Anger and Performance

Sam Obitz / February 21st, 2013 / No Comments »

Do you perform better or worse when you are angry? For many people, what they do for a living will color their answer to this question. Very few surgeons are likely to say that anger helps them perform their operations better. In fact, they are generally quick to point out that their judgment gets clouded when they are feeling angry about something.

On the other hand, I have had multiple athletes inform me that they are at their best when they are angry. Many of them have gone on to tell me stories about a perceived slight or injustice that happened to them during competition that spurred them on to some of their best performances.

I believe that anger itself is never productive, and therefore, it is not conducive to peak performance. Anger comes out of frustration and unmet expectations. Now, regardless of your field of work, ask yourself if you can remember a time when you performed at your peak while you were in the midst of feeling frustration? I have yet to run across anyone who remembered a time this was true for them. American writer Ambrose Bierce summed it up nicely when he said, “Speak when you are angry and you will make the best speech you will ever regret.”

People often talk about the need to express their anger to get it out of their system, but when you vent your anger by shouting at someone or using physical violence, you are in fact feeding the anger and making it stronger in you. That’s why I laugh when people tell me that their therapist taught them to deal with their anger by hitting a pillow when they are upset. They mistakenly believe they are getting relief from this strategy, but in actuality they just eventually tire out, and the feeling of being tired overtakes the feeling of anger* (it also creates a maladaptive habit).

As Ralph Waldo Emerson said, “For every minute you remain angry, you give up sixty seconds of peace of mind.” I often hear people say how someone or something made them mad or angry, but mad and angry are choices within our control. We may not be able to control events, or what other people say or do to us, but we have total control in how we react to all those things. So in effect, we are the only person who can make ourselves angry.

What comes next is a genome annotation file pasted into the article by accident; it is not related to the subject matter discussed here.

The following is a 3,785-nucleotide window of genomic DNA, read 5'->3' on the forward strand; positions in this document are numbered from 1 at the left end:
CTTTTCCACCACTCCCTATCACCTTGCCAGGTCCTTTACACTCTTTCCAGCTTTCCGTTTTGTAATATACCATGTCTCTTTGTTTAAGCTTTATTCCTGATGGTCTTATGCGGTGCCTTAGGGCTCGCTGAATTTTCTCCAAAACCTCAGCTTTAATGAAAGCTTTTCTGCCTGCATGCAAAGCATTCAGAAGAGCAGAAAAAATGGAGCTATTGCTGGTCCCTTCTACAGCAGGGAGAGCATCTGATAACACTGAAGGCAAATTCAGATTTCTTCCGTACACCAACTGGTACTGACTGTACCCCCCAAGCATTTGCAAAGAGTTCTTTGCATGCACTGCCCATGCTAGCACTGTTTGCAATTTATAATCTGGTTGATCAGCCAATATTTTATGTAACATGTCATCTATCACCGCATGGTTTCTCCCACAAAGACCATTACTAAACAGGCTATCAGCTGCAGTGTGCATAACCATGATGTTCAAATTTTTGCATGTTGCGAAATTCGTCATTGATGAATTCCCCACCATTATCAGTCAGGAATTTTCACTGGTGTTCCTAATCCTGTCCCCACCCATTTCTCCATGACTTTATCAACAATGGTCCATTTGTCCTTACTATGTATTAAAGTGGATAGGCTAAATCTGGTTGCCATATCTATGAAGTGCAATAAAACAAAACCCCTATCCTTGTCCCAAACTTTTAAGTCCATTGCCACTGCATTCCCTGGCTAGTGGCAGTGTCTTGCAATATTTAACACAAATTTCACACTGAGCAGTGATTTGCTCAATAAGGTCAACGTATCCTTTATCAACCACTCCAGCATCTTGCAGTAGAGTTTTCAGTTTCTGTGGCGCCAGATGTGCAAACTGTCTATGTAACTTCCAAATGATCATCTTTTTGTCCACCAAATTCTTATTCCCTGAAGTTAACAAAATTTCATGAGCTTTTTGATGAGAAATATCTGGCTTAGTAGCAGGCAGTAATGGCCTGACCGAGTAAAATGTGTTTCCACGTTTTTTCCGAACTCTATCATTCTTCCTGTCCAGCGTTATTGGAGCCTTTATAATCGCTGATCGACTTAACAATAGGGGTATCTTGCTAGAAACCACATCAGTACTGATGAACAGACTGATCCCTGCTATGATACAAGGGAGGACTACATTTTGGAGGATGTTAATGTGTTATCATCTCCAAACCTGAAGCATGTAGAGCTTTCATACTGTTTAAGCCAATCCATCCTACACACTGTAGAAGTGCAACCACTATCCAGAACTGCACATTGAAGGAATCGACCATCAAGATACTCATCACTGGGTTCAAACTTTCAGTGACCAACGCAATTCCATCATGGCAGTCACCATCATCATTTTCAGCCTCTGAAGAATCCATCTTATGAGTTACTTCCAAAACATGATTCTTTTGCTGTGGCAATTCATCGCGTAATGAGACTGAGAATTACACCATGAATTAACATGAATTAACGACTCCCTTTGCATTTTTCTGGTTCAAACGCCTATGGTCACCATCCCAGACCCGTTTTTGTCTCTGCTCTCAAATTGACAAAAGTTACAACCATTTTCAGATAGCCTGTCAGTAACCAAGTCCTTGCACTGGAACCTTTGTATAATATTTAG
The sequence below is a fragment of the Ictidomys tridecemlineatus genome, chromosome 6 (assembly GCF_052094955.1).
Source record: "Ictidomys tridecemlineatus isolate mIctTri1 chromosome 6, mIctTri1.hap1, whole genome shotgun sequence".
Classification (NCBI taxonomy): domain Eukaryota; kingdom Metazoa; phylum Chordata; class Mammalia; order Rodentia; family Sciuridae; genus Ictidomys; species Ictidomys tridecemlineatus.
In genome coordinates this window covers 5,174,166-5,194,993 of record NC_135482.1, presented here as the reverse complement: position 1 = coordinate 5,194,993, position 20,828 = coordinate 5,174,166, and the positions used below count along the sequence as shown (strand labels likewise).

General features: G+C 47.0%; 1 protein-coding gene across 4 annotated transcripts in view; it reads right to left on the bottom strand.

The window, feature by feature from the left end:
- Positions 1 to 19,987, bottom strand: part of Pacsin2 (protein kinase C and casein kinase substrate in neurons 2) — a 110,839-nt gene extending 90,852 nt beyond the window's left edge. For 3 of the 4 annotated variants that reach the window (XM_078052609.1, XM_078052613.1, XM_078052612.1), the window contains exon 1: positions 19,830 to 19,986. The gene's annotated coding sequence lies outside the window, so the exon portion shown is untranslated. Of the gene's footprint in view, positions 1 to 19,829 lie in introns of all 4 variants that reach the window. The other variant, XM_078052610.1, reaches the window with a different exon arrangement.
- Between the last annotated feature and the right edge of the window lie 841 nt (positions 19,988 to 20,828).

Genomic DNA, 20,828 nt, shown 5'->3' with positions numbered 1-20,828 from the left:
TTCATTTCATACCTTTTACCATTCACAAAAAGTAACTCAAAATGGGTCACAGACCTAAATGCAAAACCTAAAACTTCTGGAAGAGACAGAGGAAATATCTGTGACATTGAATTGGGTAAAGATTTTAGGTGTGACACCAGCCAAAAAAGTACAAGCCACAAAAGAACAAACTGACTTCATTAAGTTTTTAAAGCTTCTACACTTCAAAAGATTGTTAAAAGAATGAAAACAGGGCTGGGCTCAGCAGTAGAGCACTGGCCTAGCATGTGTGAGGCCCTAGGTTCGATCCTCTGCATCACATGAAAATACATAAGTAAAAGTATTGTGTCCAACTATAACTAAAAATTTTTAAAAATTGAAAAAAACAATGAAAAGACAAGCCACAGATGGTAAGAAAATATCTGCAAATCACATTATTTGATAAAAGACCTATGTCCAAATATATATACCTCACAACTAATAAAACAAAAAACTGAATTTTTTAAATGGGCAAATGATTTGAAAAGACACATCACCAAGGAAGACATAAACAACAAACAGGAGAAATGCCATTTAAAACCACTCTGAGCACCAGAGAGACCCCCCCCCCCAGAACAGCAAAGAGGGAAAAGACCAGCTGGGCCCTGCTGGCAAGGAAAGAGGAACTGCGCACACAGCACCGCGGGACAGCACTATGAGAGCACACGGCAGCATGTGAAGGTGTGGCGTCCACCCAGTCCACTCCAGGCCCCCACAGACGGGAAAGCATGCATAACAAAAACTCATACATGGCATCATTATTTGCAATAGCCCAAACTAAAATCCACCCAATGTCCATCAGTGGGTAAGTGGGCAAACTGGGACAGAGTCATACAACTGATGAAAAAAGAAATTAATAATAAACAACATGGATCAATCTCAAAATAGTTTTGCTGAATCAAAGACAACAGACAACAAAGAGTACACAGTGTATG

There’s a very profound Buddhist saying: “Holding on to anger is like grasping a hot coal with the intent of throwing it at someone else; you are the one who gets burned.” If you let your anger get the best of you, it tends to bring out the worst in you. As boxer Floyd Mayweather Jr. pointed out about his sport: “If you fight angry, you make a lot of mistakes, and when you fight a sharp, witty fighter like me, you can’t make mistakes.” When boxers make mistakes, they get punched in the face or knocked out.

So why, you ask, do so many athletes tell stories about how their anger fueled them to some of their best performances? It’s simply because people are convinced they know what got them to where they are, when the fact of the matter is that they created the reasons they are sharing with you, after the fact. The way our brain works is that it comes up with explanations that justify conclusions, not the other way around. Often what they attribute for their success was more coincidence, than cause and effect.

Most likely in reality, what fueled those great performances was not the anger they associated it with, but a more determined focus on their purpose that was awakened once they got over the feeling of being angry. In short, their anger shook them up enough to get them out of their head, thus out of their own way, which allowed them to perform at their best.

Make sure you control your anger or it will control you… And if it controls you, you will not be satisfied with the results it produces.

 

You can follow Sam on Twitter @SuperTaoInc

 

*= Please note that I am not advocating that you hold your anger in (this leads to depression), but rather that you learn more adaptive ways of processing events that act as a prophylactic against anger.

 

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